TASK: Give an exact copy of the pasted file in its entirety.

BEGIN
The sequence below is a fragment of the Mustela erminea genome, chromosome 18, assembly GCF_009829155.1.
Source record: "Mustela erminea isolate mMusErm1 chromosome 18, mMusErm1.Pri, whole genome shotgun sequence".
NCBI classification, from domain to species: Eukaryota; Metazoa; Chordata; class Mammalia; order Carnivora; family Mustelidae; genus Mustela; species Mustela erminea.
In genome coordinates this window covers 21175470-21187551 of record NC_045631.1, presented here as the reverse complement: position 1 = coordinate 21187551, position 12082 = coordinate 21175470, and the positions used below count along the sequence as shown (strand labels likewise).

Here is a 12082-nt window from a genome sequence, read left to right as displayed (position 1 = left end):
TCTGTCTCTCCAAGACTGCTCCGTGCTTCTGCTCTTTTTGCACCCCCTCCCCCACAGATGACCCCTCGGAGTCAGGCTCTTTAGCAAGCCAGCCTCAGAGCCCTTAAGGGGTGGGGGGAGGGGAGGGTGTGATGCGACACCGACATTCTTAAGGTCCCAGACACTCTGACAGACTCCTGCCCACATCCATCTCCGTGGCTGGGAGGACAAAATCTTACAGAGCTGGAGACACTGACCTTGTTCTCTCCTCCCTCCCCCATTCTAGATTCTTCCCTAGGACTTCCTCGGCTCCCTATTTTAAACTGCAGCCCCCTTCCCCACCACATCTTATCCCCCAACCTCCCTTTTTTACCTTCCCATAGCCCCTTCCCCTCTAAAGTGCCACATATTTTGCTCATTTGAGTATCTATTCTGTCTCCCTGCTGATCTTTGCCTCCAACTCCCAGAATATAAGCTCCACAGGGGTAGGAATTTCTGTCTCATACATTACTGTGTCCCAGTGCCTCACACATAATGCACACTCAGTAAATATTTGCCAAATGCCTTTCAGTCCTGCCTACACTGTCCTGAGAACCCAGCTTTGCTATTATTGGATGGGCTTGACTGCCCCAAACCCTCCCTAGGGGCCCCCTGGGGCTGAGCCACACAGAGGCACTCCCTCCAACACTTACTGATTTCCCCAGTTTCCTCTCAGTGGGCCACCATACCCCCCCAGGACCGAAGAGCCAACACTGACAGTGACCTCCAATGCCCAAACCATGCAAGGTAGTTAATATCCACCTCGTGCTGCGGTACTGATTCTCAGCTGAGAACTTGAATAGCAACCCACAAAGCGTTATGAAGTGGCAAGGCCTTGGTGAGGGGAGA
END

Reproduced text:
The sequence below is a fragment of the Mustela erminea genome, chromosome 18, assembly GCF_009829155.1.
Source record: "Mustela erminea isolate mMusErm1 chromosome 18, mMusErm1.Pri, whole genome shotgun sequence".
NCBI classification, from domain to species: Eukaryota; Metazoa; Chordata; class Mammalia; order Carnivora; family Mustelidae; genus Mustela; species Mustela erminea.
In genome coordinates this window covers 21175470-21187551 of record NC_045631.1, presented here as the reverse complement: position 1 = coordinate 21187551, position 12082 = coordinate 21175470, and the positions used below count along the sequence as shown (strand labels likewise).

Here is a 12082-nt window from a genome sequence, read left to right as displayed (position 1 = left end):
TCTGTCTCTCCAAGACTGCTCCGTGCTTCTGCTCTTTTTGCACCCCCTCCCCCACAGATGACCCCTCGGAGTCAGGCTCTTTAGCAAGCCAGCCTCAGAGCCCTTAAGGGGTGGGGGGAGGGGAGGGTGTGATGCGACACCGACATTCTTAAGGTCCCAGACACTCTGACAGACTCCTGCCCACATCCATCTCCGTGGCTGGGAGGACAAAATCTTACAGAGCTGGAGACACTGACCTTGTTCTCTCCTCCCTCCCCCATTCTAGATTCTTCCCTAGGACTTCCTCGGCTCCCTATTTTAAACTGCAGCCCCCTTCCCCACCACATCTTATCCCCCAACCTCCCTTTTTTACCTTCCCATAGCCCCTTCCCCTCTAAAGTGCCACATATTTTGCTCATTTGAGTATCTATTCTGTCTCCCTGCTGATCTTTGCCTCCAACTCCCAGAATATAAGCTCCACAGGGGTAGGAATTTCTGTCTCATACATTACTGTGTCCCAGTGCCTCACACATAATGCACACTCAGTAAATATTTGCCAAATGCCTTTCAGTCCTGCCTACACTGTCCTGAGAACCCAGCTTTGCTATTATTGGATGGGCTTGACTGCCCCAAACCCTCCCTAGGGGCCCCCTGGGGCTGAGCCACACAGAGGCACTCCCTCCAACACTTACTGATTTCCCCAGTTTCCTCTCAGTGGGCCACCATACCCCCCCAGGACCGAAGAGCCAACACTGACAGTGACCTCCAATGCCCAAACCATGCAAGGTAGTTAATATCCACCTCGTGCTGCGGTACTGATTCTCAGCTGAGAACTTGAATAGCAACCCACAAAGCGTTATGAAGTGGCAAGGCCTTGGTGAGGGGAGA